Kevin Sinfield: Leeds Rhinos captain rejects Aussie criticism

Kevin Sinfield

Kevin Sinfield has dismissed criticism from Australia after winning the 2012 Golden Boot, the award for the best rugby league player in the world.

The Aussie media widely reported Sinfield capturing the prestigious prize as a snub to their players.

"If people are not happy about it, it is not my problem. Everyone is entitled to their opinion," he told BBC Sport.

The Leeds Rhinos captain beat off competition from four NRL players and Wigan's Man of Steel Sam Tomkins.

Sinfield, 32, became only the fourth Englishman to win the accolade after Ellery Hanley (1988), Garry Schofield (1990) and Andy Farrell (2004).

He had a superb 2012 with his club, leading the Rhinos to World Club Challenge glory against Australian champions Manly Sea Eagles, before collecting a sixth Super League title in nine years, securing the Harry Sunderland Trophy as man of the match in the Old Trafford Grand Final.

And he took the Rhinos to the Challenge Cup final at Wembley where they lost to Warrington.

Despite the achievements, news sources Down Under felt Kangaroos captain Cameron Smith and Dally M medallist - NRL's equivalent of the Man of Steel - Ben Barba were better suited for recognition.

But Oldham-born Sinfield brushed off the comments preferring to concentrate on his own triumphs.

"I remember when Andy Farrell won it in 2004, there was a similar response from them," he said. "I cannot do anything about that, I didn't pick the award, I didn't vote for it, but for me it is an honour to win.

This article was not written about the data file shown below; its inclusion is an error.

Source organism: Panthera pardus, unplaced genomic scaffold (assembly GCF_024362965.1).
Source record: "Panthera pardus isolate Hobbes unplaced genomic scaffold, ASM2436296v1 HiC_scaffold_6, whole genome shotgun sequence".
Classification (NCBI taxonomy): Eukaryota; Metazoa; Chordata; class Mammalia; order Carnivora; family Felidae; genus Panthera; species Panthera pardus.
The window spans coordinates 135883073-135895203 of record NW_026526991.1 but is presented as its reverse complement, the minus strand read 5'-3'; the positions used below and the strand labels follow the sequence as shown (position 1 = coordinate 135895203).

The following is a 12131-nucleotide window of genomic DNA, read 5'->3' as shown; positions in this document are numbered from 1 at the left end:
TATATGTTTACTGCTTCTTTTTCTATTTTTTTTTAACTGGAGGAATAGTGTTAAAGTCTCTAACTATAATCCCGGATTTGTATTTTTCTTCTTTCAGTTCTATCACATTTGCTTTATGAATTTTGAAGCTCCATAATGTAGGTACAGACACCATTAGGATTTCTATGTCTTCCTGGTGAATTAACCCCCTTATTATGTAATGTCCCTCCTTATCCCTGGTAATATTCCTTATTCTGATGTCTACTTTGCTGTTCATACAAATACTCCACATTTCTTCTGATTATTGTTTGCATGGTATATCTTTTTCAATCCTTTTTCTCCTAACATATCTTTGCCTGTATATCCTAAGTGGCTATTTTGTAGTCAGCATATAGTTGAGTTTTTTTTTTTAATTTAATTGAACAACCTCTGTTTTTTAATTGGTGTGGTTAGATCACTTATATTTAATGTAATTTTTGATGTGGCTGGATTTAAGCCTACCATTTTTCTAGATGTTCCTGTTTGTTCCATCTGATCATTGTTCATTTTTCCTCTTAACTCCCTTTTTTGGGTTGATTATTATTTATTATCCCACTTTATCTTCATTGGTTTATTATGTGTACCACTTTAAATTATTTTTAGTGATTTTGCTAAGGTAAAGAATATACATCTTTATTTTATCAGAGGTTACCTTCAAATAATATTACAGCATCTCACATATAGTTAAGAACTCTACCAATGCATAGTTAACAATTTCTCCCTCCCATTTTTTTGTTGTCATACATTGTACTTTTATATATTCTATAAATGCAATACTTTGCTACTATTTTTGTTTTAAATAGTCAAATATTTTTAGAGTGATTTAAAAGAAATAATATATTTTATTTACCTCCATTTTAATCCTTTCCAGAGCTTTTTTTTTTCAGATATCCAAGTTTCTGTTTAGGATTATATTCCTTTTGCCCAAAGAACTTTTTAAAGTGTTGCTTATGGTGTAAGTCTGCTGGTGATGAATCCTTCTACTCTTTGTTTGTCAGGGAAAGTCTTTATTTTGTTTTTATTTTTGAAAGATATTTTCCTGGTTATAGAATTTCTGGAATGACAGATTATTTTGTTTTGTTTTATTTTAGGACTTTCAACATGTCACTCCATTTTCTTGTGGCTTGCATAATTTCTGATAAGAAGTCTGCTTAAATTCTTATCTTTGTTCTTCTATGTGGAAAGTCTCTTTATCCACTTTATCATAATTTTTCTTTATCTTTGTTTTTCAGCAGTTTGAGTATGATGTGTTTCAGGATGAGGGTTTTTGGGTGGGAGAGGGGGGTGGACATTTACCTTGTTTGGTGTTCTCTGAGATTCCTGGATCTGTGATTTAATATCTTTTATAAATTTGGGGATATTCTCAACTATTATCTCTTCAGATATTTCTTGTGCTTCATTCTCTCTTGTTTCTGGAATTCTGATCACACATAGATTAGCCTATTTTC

"The Australians probably think the NRL competition is far superior to Super League. Whether they rate me or not I am not sure, but with a lot of the Australians they rate themselves very highly. There is nothing I can do about that.

"I am not bothered or interested in what they say, if they want to have a crack then they can fire away."

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Leeds on 'incredible' Grand Final

Sinfield - who last year celebrated 10 years as Leeds captain - also succeeded on the international scene, skippering England to victory against France and Wales in the Autumn International Series.

Even though he experienced a wonderful 12 months, he was surprised with the award, and thought international team-mate Tomkins was in a better position to win it instead.

"There is always a difference in opinion in who should win something like this and personally I thought Sam would have won the award," said Sinfield.

"He has been outstanding all year, is the current Man of Steel and it was a pleasure to play alongside him."

In spite of his bulging trophy cabinet, Sinfield has yet to win the Challenge Cup, a competition he has come runner-up in five times.

And although he has never won the Man of Steel award, Sinfield says he would rather lift trophies with club and country.

"It is great to win the Golden Boot but I would swap it for an England World Cup win or another Grand Final win every day of the week," he explained.

"The team awards far outweigh the individual ones, it is really nice to win it but there are bigger prizes for teams at stake."